The purpose of this Evaluate Solution Performance (BABOK 7.6 – the last task included in the BABOK Guide) is:
“Evaluate functioning solutions to understand the value they deliver and identify opportunities for improvement.”
This task involves understanding the business value devlivered by the solution and whether it is over- or under-performing, validating that value with metrics, and deciding whether the elimination or replacement of the solution is necessary.
Many BAs read this and think, “I’ve never done that. As soon as I’m done with the requirements, I’m assigned to another project. I never have time to go back and evaluate the performance of the solution.” And you might be right.
I read it and think, “I do this all the time, just rarely at the end of a project; always at the beginning.”
Let me share an example with you from my real-world experience:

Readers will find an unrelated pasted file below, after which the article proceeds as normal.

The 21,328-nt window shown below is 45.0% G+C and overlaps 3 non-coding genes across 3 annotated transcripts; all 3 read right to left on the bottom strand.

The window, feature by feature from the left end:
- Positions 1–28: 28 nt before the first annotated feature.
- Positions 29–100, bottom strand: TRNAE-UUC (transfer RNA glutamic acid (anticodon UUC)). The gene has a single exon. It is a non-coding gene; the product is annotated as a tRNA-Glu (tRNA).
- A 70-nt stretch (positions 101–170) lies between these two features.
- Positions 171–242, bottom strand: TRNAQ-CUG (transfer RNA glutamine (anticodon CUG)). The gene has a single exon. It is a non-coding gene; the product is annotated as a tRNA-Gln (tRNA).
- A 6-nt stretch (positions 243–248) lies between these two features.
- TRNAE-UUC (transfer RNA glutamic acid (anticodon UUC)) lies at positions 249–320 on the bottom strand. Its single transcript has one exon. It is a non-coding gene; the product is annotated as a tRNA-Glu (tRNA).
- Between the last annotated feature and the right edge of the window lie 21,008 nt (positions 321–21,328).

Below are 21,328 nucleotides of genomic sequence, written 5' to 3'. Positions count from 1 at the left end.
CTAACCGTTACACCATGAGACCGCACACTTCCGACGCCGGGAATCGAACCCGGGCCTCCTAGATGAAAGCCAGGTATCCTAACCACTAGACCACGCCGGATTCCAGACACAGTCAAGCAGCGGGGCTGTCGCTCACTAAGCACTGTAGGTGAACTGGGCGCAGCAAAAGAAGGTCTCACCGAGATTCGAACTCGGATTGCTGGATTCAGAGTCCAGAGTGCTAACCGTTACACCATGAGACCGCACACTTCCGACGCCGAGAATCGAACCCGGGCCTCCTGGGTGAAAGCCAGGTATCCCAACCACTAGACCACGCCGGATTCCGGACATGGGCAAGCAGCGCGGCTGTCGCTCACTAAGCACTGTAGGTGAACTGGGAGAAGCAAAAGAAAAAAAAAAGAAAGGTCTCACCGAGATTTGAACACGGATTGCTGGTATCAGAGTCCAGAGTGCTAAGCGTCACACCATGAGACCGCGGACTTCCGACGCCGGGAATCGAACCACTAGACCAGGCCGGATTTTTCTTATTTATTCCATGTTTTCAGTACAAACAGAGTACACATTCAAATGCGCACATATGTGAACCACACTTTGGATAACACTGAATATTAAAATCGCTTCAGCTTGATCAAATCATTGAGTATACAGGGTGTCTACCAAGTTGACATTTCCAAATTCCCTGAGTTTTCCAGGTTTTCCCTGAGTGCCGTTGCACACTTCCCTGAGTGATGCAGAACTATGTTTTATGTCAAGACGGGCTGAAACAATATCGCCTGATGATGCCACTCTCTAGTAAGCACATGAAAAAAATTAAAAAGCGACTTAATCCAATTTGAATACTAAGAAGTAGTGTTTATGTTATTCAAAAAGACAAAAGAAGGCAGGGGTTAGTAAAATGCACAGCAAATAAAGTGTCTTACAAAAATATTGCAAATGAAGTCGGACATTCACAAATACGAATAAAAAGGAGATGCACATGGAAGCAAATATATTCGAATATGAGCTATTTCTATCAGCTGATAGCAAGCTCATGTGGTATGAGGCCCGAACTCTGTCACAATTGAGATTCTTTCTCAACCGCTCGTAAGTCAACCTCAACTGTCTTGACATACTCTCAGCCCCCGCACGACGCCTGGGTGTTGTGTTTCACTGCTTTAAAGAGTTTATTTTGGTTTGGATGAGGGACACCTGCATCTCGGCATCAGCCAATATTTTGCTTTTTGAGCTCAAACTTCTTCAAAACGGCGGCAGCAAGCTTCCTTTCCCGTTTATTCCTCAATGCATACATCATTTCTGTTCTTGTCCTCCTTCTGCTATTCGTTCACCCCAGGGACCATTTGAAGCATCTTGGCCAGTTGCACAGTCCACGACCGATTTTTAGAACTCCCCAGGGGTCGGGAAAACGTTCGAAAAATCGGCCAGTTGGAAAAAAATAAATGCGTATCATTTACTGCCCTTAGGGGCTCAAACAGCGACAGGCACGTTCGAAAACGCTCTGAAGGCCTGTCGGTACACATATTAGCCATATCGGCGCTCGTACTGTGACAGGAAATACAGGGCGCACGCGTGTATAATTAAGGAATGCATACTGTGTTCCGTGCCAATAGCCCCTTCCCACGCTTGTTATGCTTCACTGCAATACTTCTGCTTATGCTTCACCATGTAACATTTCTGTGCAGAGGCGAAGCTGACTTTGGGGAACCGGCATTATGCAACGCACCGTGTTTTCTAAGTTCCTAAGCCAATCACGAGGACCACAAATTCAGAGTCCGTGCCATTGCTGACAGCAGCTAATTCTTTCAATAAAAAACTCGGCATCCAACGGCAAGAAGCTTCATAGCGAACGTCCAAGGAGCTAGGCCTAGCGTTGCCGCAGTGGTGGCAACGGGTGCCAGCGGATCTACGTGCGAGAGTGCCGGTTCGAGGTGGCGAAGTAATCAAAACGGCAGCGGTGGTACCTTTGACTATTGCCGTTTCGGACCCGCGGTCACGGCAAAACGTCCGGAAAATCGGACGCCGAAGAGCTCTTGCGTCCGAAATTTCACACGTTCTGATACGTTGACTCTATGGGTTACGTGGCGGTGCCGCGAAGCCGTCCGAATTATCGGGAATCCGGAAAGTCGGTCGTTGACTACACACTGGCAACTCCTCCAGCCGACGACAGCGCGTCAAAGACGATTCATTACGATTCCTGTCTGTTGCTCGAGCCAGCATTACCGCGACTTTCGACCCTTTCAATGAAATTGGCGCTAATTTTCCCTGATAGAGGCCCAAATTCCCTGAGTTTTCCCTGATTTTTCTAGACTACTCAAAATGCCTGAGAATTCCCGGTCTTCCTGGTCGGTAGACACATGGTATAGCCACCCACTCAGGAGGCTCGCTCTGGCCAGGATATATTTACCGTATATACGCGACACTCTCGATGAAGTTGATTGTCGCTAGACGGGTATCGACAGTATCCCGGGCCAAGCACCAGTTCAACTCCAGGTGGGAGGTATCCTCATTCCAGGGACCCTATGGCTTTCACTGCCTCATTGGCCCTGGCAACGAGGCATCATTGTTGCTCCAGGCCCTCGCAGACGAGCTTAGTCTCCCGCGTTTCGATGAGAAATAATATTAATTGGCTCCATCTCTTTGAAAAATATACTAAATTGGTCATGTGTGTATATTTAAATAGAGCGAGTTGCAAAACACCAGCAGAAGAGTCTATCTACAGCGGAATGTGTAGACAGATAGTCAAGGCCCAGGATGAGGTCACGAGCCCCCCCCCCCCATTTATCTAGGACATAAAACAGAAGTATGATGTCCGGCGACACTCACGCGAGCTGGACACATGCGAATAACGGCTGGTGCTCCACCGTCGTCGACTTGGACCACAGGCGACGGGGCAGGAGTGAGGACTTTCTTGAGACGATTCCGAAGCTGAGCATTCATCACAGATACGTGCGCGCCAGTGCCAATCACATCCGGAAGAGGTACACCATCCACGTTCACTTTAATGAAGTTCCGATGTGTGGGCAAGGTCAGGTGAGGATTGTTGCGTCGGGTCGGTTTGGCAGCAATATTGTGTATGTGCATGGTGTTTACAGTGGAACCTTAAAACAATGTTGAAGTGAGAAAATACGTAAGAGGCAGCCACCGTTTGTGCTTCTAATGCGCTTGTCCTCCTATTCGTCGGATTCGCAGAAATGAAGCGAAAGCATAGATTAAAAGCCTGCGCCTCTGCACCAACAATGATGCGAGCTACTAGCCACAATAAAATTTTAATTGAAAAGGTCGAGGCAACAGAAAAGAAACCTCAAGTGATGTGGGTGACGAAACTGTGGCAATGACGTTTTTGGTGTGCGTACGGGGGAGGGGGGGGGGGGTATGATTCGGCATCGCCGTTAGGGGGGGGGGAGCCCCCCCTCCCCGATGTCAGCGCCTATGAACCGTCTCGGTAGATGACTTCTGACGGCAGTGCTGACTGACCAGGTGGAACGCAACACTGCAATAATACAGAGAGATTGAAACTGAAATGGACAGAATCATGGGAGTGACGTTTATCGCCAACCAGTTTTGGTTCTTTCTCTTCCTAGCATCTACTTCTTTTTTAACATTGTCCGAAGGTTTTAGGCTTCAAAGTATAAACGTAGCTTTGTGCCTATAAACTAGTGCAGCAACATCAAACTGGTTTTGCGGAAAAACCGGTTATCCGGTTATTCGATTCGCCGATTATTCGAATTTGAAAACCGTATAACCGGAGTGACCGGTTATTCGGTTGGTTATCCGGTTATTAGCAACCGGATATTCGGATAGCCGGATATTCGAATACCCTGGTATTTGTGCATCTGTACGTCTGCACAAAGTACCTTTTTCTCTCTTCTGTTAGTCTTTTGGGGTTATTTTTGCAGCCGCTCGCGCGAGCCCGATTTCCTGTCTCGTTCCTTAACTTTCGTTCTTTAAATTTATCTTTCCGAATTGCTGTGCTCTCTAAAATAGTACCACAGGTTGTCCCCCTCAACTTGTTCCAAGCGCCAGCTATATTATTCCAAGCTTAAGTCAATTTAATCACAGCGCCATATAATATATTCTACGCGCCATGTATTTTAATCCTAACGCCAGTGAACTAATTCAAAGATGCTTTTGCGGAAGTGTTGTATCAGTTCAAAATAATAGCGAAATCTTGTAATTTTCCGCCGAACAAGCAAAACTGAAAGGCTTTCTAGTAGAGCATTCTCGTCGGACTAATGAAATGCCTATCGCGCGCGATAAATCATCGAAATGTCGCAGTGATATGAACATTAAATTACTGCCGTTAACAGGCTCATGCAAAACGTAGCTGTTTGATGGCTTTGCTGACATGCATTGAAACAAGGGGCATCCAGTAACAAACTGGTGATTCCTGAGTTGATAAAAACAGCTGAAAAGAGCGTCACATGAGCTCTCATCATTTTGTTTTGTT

When I started working as the first true BA at a company that had recently purchased, but not yet consolidated, 5 smaller companies, the first thing we did was complete an assessment of each company’s business processes and systems. After weeks of work and lots of travel, the result was 5 individual reports and one consolidated report showing overlapping functionality, strengths, and issues. This report contained a whole lot more than a solution assessment (much of it would be considered enterprise architecture by the BABOK) and was not quite so formal as the BABOK describes because I don’t recall including too many metrics, but it did begin to make a case for replacing the 5 independent technology stacks with a single consolidated technology stack. By learning about the key challenges each organization faced and the limitations of their technology systems, we had the seeds of a plan to begin enterprise analysis for a multi-million dollar initiative.
Ideally, you’ll evaluate the performance of the solution before the project is declared “done” (something we talk about in the business analysis process), but it doesn’t always work out that way. This is another good reminder that the BABOK is not a methodology, or a process, so it’s perfectly OK to start at the end.
This post is one installment in our Journey Through the BABOK with BA Stories series.
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